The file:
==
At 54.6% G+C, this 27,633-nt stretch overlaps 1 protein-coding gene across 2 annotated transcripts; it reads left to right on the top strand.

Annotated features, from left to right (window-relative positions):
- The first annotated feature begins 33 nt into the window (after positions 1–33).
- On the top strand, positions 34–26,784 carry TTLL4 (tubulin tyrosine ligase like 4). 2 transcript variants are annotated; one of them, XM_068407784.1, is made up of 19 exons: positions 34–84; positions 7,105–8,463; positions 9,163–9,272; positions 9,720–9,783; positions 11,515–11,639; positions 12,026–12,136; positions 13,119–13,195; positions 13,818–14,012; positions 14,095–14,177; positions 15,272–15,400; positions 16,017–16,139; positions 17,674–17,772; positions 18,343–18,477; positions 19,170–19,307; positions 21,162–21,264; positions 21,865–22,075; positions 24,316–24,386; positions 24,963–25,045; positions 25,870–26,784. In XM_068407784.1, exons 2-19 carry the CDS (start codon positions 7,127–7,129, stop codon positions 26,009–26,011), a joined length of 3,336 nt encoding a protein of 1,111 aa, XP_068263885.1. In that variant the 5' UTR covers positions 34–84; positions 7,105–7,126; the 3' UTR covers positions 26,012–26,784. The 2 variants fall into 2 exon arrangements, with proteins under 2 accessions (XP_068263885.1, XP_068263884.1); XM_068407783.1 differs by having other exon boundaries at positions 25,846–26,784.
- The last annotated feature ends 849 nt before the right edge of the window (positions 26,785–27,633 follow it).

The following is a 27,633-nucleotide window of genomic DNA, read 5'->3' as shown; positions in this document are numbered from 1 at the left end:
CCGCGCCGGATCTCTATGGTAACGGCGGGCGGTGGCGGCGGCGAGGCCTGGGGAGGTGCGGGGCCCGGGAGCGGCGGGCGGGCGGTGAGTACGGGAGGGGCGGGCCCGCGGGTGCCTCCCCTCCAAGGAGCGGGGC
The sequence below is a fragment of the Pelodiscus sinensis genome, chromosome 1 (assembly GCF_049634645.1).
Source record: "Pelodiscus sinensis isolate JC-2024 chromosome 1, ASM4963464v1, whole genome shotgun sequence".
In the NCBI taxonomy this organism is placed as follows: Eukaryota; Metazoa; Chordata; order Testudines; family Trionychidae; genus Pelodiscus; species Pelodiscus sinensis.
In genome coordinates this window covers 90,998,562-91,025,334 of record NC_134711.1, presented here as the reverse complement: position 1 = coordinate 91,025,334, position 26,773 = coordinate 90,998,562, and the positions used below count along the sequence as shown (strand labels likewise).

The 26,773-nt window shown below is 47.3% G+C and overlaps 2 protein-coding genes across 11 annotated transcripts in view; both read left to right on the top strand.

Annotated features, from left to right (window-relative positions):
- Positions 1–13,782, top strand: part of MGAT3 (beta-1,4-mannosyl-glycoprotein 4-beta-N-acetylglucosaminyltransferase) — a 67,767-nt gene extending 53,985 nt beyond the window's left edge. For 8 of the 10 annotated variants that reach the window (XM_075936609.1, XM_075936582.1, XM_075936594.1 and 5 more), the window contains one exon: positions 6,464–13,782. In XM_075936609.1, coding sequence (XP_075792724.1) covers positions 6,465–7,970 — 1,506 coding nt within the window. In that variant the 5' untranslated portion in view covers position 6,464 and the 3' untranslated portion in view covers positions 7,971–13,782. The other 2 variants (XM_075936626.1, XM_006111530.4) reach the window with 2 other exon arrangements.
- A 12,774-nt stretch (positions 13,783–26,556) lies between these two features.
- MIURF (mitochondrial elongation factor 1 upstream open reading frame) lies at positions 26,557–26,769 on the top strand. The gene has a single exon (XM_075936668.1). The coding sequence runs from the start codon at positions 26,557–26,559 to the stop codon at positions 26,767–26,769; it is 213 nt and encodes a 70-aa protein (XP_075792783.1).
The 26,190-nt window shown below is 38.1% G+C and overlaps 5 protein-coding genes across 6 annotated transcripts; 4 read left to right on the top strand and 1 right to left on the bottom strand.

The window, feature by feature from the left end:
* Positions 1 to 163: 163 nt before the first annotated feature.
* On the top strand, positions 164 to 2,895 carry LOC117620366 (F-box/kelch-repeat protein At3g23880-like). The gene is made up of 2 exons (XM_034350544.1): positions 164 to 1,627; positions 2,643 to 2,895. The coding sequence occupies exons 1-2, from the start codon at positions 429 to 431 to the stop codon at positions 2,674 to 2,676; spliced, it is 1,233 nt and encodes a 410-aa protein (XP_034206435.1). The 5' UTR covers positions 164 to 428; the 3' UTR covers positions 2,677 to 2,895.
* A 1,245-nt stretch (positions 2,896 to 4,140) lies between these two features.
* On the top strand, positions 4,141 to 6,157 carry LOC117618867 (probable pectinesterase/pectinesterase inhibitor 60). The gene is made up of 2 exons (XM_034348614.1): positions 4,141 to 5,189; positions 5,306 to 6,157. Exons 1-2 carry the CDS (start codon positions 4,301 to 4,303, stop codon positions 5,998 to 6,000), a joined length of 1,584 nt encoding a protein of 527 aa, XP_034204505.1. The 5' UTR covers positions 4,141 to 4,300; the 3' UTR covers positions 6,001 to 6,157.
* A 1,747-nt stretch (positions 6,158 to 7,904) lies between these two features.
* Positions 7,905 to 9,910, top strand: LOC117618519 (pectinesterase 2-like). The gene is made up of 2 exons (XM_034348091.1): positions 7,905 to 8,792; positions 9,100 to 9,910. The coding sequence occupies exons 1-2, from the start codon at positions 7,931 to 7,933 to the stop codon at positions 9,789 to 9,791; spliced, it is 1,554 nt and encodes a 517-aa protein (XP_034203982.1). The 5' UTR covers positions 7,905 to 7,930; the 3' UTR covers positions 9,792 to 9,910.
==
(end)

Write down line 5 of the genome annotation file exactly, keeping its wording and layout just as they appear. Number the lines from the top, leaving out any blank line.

- The last annotated feature ends 849 nt before the right edge of the window (positions 26,785–27,633 follow it).